.....Advertisement.....
.....Advertisement.....

Local group N'Spire plays on the Square Friday night

-A A +A
By Alice Du Pont

When you think of "home grown" a certain level of comfort comes to mind. The familiar but yet different. This Friday night the Music in the Square event will feature home-grown talent. Even the group's name "N'Spire" came from Gadsden County resident Darryl Figgers who, when he first heard the group perform, ran up to vocalist LaTrenda Gainous-Goldwire and began hugging her. He repeated several times that the group inspired him.

    The fun starts at 7 p.m. on the east lawn of the Courthouse Square.

    "The theme this month is the 'kickoff classic' and we're asking everyone to come dressed in their favorite team colors and enjoy this local group. It's going to be a nice night so bring lawn chairs and relax," said Charles Hayes, Quincy MainStreet director and lasts until 10 p.m.

    Members of he group said that although it was never a strategy for them to come together, they clicked at once.

    "Musicians are funny people. They have personalities that don't always fit. You have the have the right mix of people and talent. A person may be able to play or sing well but if they don't fit with the others it becomes a disaster down the line, that's why a lot of groups don't make it," said Stan DuPont, the oldest member of the group.

    DuPont was born in Chicago and reared in east Quincy and Orlando. He is a saxaphone player and serpano saxaphone which he has named "sweetness." In college he played saxaphone as a member of the Florida A&M Marching 100.

    A few years ago he retired as a teacher from the Federal prison in Tallahassee. He completed requirements to become a commercial and residential contractor and now builds homes in Gadsden and Leon County under the company name, DuPont and Son Construction.

    "I wouldn't say music is my passion but I really enjoy playing. These guys are great and I really enjoy playing with them. I like seeing the reactions from the audience as they appreciate what we present," he said.

    DuPont and keyboard player and musical director, Johnnie Beamon, have played together for more years that they care remember. Beamon was born in the Bronx, New York but grew up in Quincy. He and DuPont met while both were in the marching band at Carter-Parramore Middle School.  

    "We had a lot of people in the band back in those days. The sports teams were always getting beat to death and no one wanted to play sports," Beamon said.

    Beamon also taught band at James A. Shanks High School but left after one year in the classroom.

    "I loved it. The kids were great and I loved teaching. I just couldn't stand all of the red tape and meetings," he said.

    As a boy, Beamon remembers walking around the corner from his home to take piano lessons from a man named John Thomas. He would hide to keep from going but in the end he made the walk to take the lessons. Later, band teacher Dr. james Brown, came into his life and he realized that he loved making music as well as writing and arranging songs. He excelled at both and is an accomplished musician.

    Listen Friday night for his takes on arrangements by Luther Vandross.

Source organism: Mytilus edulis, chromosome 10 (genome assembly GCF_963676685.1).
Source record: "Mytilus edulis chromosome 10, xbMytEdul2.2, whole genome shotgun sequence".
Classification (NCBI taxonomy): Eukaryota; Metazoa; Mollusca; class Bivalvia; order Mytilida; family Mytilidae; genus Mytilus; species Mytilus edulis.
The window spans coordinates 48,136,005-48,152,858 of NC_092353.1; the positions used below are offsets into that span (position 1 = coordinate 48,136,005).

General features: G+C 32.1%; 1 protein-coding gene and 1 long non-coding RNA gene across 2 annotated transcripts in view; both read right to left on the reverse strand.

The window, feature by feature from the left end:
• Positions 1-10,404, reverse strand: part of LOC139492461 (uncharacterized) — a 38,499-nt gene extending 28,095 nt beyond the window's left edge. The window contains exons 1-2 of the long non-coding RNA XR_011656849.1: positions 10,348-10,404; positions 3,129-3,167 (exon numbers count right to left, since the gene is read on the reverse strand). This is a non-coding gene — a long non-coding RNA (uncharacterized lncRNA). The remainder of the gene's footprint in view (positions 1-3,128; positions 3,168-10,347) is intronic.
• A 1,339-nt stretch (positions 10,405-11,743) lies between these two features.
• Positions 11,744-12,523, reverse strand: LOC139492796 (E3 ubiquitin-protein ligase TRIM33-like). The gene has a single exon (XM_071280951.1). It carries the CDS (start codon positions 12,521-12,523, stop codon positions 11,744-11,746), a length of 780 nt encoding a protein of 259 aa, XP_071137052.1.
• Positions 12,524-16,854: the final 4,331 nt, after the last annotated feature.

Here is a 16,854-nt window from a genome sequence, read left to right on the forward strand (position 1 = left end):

The group, without a name, was originally a trio consisting of DuPont, Beamon and Corey Williams.

    "We just played around town when different people asked us. Nonprofit organizations that were having programs asked us to provide background music for their banquets and stuff and we just did it for no charge," Beamon said.

    Williams said his mother bought him a set of drums for Christmas when he was 4 year old and he has been playing since then. He was born and reared in Midway and still lives there with his wife and daughter. Williams owns and operated his own lawn service.

     "We call Corey the heartbeat of the group," Beamon said.

    LaTrenda Gainous-Goldwire has two passions in life: one is singing and the other is cooking. She was singing around the house and in church choirs long before she began cooking. She and her niece, Gaylyn Pitts are co-owners of the popular downtown soul food eatery Divine Grace.

    "Singing come naturally to me I think. My mother, Eva Gunn, sings and she and my grandmother in    spired me to sing. My family members attend Bear Creek Missionary Baptist Church and we all sing in the choir," she said.

    The DuPont, Beamon, Williams were playing in Divine Grace one Friday night and during one of the open mike sessions, Gainous-Goldwire was handed the microphone.

    The youngest member, and lead vocalist of the group is 20-year-old Ron Wilson. He is a full time student at Tallahassee Community College and works part time in the photo shop at Walgreens.

    "LaTrenda and Ron compliment each other so well. If you didn't know it, when they sing close your eyes and you have been transported to a New York City state of mind," said Manager Monica Smart.

    The group has only been together officially since February of this year.

    "The Fellowship Mass Choir was scheduled to sing but there was a death in the family of the director. The Black History Festival committee asked us to play so we really just stepped in to help them out," said DuPont.

    They have been asked to play at several venues throughout the county and the ranks of their following grows after each performance.

    Hayes said the citizens will be surprised when they hear the kind of local talent this group brings to the table.

    "I'm not bragging but anyone who misses this will want to kick themselves Saturday morning when they hear about it," Hayes said.